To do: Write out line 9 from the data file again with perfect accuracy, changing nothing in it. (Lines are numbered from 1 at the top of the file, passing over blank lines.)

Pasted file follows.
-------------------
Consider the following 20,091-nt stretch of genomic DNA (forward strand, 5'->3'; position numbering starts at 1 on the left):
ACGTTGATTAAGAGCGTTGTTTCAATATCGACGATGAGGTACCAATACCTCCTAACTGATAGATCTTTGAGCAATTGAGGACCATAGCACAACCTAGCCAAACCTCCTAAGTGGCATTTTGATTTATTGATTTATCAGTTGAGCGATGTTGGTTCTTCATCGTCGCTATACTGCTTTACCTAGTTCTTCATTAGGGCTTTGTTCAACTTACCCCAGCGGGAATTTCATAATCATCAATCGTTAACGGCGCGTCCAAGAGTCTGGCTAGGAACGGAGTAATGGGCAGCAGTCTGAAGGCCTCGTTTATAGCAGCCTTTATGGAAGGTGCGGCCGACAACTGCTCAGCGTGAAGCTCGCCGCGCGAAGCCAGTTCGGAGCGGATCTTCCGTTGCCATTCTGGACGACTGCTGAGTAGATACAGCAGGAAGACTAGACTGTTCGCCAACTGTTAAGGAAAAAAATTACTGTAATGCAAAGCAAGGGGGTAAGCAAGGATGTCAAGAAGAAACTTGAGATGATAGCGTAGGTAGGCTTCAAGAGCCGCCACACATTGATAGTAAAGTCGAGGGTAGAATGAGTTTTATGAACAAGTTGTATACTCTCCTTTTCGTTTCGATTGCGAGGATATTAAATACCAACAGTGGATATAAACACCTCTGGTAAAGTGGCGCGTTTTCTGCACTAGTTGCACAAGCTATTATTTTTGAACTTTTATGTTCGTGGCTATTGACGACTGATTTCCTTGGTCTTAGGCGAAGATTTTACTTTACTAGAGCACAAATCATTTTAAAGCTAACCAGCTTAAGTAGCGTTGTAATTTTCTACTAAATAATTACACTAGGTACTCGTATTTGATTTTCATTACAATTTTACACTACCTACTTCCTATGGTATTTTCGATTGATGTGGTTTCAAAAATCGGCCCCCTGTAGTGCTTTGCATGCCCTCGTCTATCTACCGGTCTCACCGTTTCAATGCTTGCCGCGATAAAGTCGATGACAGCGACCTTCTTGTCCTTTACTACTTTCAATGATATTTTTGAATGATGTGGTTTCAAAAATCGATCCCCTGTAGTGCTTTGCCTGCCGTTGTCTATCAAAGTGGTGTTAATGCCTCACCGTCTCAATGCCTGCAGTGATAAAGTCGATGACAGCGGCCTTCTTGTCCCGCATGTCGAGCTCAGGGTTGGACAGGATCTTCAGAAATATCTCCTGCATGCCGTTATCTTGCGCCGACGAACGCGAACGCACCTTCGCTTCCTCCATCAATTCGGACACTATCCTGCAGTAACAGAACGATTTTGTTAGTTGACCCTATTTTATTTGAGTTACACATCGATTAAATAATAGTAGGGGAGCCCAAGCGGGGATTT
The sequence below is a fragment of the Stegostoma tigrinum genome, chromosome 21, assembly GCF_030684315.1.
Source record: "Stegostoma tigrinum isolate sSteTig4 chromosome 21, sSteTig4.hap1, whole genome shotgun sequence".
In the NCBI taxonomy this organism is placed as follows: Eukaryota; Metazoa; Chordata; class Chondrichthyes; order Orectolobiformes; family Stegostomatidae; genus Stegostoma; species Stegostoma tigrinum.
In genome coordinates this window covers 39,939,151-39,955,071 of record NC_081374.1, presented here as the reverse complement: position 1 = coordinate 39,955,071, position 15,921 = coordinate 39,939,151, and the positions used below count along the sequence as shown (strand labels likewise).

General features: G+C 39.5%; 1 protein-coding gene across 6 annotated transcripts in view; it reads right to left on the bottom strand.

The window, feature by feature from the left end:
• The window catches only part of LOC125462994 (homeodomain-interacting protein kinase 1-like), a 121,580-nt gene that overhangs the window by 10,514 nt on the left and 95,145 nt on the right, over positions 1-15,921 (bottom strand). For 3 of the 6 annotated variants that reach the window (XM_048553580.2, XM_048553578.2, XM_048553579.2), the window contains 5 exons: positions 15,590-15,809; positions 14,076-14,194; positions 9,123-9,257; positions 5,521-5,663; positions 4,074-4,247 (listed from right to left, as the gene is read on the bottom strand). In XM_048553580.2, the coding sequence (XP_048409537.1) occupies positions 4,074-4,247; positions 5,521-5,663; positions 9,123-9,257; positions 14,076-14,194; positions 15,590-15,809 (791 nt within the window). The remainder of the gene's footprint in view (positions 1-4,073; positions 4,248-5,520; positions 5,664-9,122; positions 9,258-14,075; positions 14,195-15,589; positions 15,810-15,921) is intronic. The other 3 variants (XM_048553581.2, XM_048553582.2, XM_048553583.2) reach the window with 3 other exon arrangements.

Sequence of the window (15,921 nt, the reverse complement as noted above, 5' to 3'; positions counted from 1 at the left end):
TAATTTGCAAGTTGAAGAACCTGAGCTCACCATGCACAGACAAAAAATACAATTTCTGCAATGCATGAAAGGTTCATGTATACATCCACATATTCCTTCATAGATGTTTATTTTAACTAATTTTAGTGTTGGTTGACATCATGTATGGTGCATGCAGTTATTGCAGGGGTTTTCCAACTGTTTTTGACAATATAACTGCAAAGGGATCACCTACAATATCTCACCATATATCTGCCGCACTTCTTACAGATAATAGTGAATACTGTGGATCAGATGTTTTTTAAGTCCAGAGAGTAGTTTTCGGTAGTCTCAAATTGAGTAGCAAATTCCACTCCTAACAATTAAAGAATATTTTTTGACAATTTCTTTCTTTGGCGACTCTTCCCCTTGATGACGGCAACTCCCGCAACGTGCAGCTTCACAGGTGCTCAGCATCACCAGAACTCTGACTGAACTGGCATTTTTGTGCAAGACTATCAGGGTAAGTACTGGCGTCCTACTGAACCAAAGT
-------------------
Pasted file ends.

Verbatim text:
• The window catches only part of LOC125462994 (homeodomain-interacting protein kinase 1-like), a 121,580-nt gene that overhangs the window by 10,514 nt on the left and 95,145 nt on the right, over positions 1-15,921 (bottom strand). For 3 of the 6 annotated variants that reach the window (XM_048553580.2, XM_048553578.2, XM_048553579.2), the window contains 5 exons: positions 15,590-15,809; positions 14,076-14,194; positions 9,123-9,257; positions 5,521-5,663; positions 4,074-4,247 (listed from right to left, as the gene is read on the bottom strand). In XM_048553580.2, the coding sequence (XP_048409537.1) occupies positions 4,074-4,247; positions 5,521-5,663; positions 9,123-9,257; positions 14,076-14,194; positions 15,590-15,809 (791 nt within the window). The remainder of the gene's footprint in view (positions 1-4,073; positions 4,248-5,520; positions 5,664-9,122; positions 9,258-14,075; positions 14,195-15,589; positions 15,810-15,921) is intronic. The other 3 variants (XM_048553581.2, XM_048553582.2, XM_048553583.2) reach the window with 3 other exon arrangements.